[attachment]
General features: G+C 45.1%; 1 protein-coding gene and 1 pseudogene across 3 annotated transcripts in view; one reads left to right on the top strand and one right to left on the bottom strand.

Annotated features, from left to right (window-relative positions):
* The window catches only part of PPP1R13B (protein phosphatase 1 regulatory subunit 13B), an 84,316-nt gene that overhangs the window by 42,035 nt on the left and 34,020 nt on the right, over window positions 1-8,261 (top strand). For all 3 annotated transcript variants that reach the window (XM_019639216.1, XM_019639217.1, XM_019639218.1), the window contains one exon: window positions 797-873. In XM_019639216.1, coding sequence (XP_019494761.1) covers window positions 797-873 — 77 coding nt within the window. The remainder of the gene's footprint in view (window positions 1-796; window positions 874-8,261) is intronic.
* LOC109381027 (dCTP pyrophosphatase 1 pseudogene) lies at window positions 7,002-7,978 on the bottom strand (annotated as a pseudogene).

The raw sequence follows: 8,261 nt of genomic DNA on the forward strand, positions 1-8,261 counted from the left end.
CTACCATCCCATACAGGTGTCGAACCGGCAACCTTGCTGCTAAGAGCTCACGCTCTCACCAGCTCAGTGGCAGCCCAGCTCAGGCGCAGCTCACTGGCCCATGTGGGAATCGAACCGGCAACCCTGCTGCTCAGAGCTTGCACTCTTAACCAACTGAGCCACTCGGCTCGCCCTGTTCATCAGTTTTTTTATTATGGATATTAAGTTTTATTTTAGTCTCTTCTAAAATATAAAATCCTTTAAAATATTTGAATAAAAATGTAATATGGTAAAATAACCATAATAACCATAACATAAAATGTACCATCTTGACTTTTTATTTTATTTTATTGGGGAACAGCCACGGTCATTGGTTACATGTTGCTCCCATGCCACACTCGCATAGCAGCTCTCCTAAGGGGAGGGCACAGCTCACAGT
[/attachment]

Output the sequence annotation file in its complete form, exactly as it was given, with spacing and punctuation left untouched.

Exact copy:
General features: G+C 45.1%; 1 protein-coding gene and 1 pseudogene across 3 annotated transcripts in view; one reads left to right on the top strand and one right to left on the bottom strand.

Annotated features, from left to right (window-relative positions):
* The window catches only part of PPP1R13B (protein phosphatase 1 regulatory subunit 13B), an 84,316-nt gene that overhangs the window by 42,035 nt on the left and 34,020 nt on the right, over window positions 1-8,261 (top strand). For all 3 annotated transcript variants that reach the window (XM_019639216.1, XM_019639217.1, XM_019639218.1), the window contains one exon: window positions 797-873. In XM_019639216.1, coding sequence (XP_019494761.1) covers window positions 797-873 — 77 coding nt within the window. The remainder of the gene's footprint in view (window positions 1-796; window positions 874-8,261) is intronic.
* LOC109381027 (dCTP pyrophosphatase 1 pseudogene) lies at window positions 7,002-7,978 on the bottom strand (annotated as a pseudogene).

The raw sequence follows: 8,261 nt of genomic DNA on the forward strand, positions 1-8,261 counted from the left end.
CTACCATCCCATACAGGTGTCGAACCGGCAACCTTGCTGCTAAGAGCTCACGCTCTCACCAGCTCAGTGGCAGCCCAGCTCAGGCGCAGCTCACTGGCCCATGTGGGAATCGAACCGGCAACCCTGCTGCTCAGAGCTTGCACTCTTAACCAACTGAGCCACTCGGCTCGCCCTGTTCATCAGTTTTTTTATTATGGATATTAAGTTTTATTTTAGTCTCTTCTAAAATATAAAATCCTTTAAAATATTTGAATAAAAATGTAATATGGTAAAATAACCATAATAACCATAACATAAAATGTACCATCTTGACTTTTTATTTTATTTTATTGGGGAACAGCCACGGTCATTGGTTACATGTTGCTCCCATGCCACACTCGCATAGCAGCTCTCCTAAGGGGAGGGCACAGCTCACAGT